Regular users of Uber can now pay a monthly fee to get a discount on every journey
Are you an Uber addict? Do you take one look at the queue for the bus stop and think, “nah” and reach for your phone? Do you look down with disdain on the rats that have to fight it out on the Underground? Do you cry when your bank statement comes in and you see those oh-so-familiar payments to Holland? If so, then we have very good news for you.
The flat fee system, which they have implemented before, generally works out to about 15% cheaper than just taking the journey regularly.
It’s only being trialled in five US cities at first – Denver, Austin, Orlando, Miami and Los Angeles – but obviously might end up making it over here if it’s successful. With the monthly fee set at $15 (except in LA, where it’s $25), anyone who uses more that $100 worth of Uber a month would be making a saving using the service.
Ride Pass, as they’re calling it, will also exclude users from things like surge pricing. It could end up saving regular users – people who commute using Uber, or disabled users who rely heavily on the service – a fair amount of money.
The drivers will get paid the same as for a regular ride, however, with Uber itself prepared to take a bit of a financial hit in the time it takes to get Ride Pass established.
“We’re really keen to make sure this is priced to the point where people can buy the pass and not have to think too much about it,” Dan Bilen, product manager at Uber, told The Verge. The pass automatically renews every month, so should require absolutely minimal effort, and can be cancelled at any time.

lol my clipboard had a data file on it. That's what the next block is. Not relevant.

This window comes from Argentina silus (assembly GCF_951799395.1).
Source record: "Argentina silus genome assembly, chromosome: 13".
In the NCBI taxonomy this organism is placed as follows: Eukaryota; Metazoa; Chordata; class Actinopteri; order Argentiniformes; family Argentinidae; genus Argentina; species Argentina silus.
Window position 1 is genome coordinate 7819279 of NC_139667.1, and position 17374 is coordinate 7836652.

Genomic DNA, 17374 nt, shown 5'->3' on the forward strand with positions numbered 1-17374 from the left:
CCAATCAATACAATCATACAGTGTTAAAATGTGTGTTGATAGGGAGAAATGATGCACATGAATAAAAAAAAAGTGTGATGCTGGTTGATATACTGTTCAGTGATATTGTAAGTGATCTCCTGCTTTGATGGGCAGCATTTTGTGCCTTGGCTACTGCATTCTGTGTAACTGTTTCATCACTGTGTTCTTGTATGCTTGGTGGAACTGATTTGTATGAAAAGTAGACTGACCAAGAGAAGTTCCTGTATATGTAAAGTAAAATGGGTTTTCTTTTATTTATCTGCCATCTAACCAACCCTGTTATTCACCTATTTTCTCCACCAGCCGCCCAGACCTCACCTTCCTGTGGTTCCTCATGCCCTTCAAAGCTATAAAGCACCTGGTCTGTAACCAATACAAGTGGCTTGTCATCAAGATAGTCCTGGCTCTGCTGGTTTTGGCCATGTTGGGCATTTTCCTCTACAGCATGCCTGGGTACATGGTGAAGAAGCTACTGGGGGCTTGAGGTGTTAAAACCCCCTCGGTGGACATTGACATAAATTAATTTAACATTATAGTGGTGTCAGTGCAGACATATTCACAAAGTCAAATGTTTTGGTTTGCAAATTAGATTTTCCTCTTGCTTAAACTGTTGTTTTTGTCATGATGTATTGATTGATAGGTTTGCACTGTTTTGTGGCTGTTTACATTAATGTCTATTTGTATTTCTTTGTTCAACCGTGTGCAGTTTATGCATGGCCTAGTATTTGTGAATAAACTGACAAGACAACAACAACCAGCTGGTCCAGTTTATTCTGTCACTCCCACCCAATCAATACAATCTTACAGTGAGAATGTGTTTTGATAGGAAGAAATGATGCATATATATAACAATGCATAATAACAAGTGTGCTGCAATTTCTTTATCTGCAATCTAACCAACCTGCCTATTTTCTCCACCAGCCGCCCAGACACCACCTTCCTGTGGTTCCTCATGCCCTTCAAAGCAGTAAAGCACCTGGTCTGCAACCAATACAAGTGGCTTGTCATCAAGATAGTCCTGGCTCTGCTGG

And you might get this driver:
Whether it ends up coming over here or not obviously depends on how successful the pilot schemes in the US are. It feels, based on no data at all (Uber aren’t always amazingly forthcoming with data) like people in American cities are more likely to use Uber frequently enough to make it a good deal than people in London, for example – traffic is always terrible, and for all that we love complaining about the Tube, it’s a damn sight better than a lot of places have.
But then, maybe there are enough high-frequency users between people who just can’t hack the Underground, the aforementioned disabled users, people who live just beyond where the Tube goes and use it every day because they didn’t think it through when moving house and big posh millionaires to make it worth it.